Public Opinion Shifts on Big Tech and Privacy During Pandemic

In good news for contact tracing, attitudes to big tech companies are softening. But the shift may not be good for "privacy tech."

AccessTimeIconApr 24, 2020 at 7:50 p.m. UTC
Updated May 9, 2023 at 3:08 a.m. UTC
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Recent polling finds the COVID-19 pandemic has softened the backlash against big tech firms. A majority of Americans now support tech firms being involved in tracing COVID-19, for example. 

The recent round of polling is a turnaround from 2019. In 2015, 71 percent of Americans said tech companies had a positive impact on the United States, with that number falling to only 50 percent by 2019, according to the Pew Research Center. Over those same years, negative views of tech went from the high teens to 33 percent. 

But during the pandemic tech companies are stepping into a new field — public health.  Google and Apple have announced an initiative to support contact tracing through Bluetooth technology, which tracks when people come in contact with an infected person. MIT researchers have developed an app to serve a similar purpose, and other tech companies are lending their support to help combat COVID-19 in a variety of ways. 

Taken together, the results from a number of different polls raise questions about a continued desire for products and services that focus on privacy and security, which were the beneficiaries of an estimated $124 billion in spending on this industry in 2019, according to Gartner estimates. 

A Kaiser Family Foundation tracking poll covering late April found 68 percent of Americans would now share their COVID-19 test results with officials using an app, though that dropped to 45 percent if the app tracks with whom they come into contact and sends them alerts if one of those people tests positive for coronavirus. Such measures are currently on the table in the U.S. and Europe. 

Even so, people have an improved view of tech companies generally during the pandemic. 

Thirty-eight percent of Americans say their view of the tech industry is more positive since the start of the outbreak, according to a Harris/Axios poll.  Forty percent said the tech industry should be providing solutions, and an overwhelming 81 percent said they support large tech companies helping with contact tracing. 

The results are heartening for public health officials given that any contact tracing app in the U.S. would likely not be mandatory, and a recent study said any such app would need to be adopted by 60 percent of a population to be effective. 

The question is whether these positive feelings hold when the pandemic passes. To companies that have built their businesses around the notion of privacy as a commodity that's here to stay, that seems unlikely. Previous distrust of big tech companies that came to a head as a result of data and privacy violations have expanded the Overton window, a publicly acceptable range of policy proposals, in such a way that makes privacy a fixture of our world, not a passing fad.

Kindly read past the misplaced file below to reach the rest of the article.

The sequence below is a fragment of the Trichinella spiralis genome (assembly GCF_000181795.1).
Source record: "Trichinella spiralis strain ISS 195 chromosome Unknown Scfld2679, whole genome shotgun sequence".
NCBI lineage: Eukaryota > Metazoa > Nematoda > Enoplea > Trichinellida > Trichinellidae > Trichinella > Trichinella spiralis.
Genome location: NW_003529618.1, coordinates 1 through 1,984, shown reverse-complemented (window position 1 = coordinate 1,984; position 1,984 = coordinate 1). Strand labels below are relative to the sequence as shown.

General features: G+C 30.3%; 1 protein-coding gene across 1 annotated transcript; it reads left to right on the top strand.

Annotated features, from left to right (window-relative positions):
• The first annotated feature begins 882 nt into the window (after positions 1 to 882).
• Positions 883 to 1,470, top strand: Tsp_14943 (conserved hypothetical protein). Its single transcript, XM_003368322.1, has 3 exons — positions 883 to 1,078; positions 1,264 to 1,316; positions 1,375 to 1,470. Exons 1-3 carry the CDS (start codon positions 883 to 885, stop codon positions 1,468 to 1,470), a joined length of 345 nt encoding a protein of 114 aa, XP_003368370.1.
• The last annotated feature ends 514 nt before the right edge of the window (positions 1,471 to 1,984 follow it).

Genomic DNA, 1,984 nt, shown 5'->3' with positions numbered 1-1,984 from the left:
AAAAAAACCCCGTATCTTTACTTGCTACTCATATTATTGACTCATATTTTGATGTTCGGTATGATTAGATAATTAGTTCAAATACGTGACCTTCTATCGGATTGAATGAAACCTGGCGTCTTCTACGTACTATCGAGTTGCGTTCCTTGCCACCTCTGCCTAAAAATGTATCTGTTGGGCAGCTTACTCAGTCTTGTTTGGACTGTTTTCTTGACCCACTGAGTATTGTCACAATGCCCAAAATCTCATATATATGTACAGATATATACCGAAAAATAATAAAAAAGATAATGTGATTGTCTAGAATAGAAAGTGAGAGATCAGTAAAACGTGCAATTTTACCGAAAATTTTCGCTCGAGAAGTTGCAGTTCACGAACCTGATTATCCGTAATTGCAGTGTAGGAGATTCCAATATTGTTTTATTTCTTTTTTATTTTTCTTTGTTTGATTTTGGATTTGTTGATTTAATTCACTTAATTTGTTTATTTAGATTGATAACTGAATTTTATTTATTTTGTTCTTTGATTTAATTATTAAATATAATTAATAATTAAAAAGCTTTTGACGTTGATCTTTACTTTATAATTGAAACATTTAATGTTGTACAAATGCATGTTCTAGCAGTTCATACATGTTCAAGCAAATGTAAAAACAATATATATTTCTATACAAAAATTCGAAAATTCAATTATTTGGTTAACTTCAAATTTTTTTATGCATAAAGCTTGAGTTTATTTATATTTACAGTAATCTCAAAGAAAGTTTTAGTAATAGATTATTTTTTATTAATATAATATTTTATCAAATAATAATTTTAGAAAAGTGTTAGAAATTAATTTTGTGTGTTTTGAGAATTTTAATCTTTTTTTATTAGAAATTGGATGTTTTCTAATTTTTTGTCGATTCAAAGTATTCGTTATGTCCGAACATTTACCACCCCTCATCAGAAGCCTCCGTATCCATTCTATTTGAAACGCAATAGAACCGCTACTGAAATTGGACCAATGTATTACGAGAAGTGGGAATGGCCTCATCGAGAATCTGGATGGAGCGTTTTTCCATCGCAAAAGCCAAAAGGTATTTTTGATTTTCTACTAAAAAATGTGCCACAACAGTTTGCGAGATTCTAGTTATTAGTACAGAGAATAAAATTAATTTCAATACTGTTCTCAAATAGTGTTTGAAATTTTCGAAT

The question is whether these positive feelings hold when the pandemic passes.

Tor Bair, the Head of Growth at Enigma, a decentralized, open source protocol, said privacy and security will always be essential, even if user attitudes towards privacy fluctuate over time. 

“If big tech firms commit to defending the privacy and security of their users by default, then users will expect privacy as a universal value,” said Bair. “Anyone who then takes advantage of that trust will be punished by users, not to mention regulators. In this world, privacy technologies become an essential core of any product.”

And while consumer views go back and forth when it comes to trusting Apple or Google, for example, there are still industrial clients such as oil or shipping companies that see the ability to share data privately and securely as a fundamentally part of their businesses, according to Duncan Greatwood, CEO of Xage Security. His company provides a decentralized platform for protecting the industrial internet of things, among other data security measures. 

“I think that a crisis like this does give people a bit of a pause and say, 'Maybe privacy isn’t quite as important as I thought it was,'” said Greatwood. “But I do believe that once this crisis is past, people will care about their privacy. That’s certainly the case in the industrial world we operate in."

Looking beyond the pandemic, a National Research Group polling report published just days ago found two out of three Americans are excited about how technology can “accelerate positive trends on the other side of the curve.”


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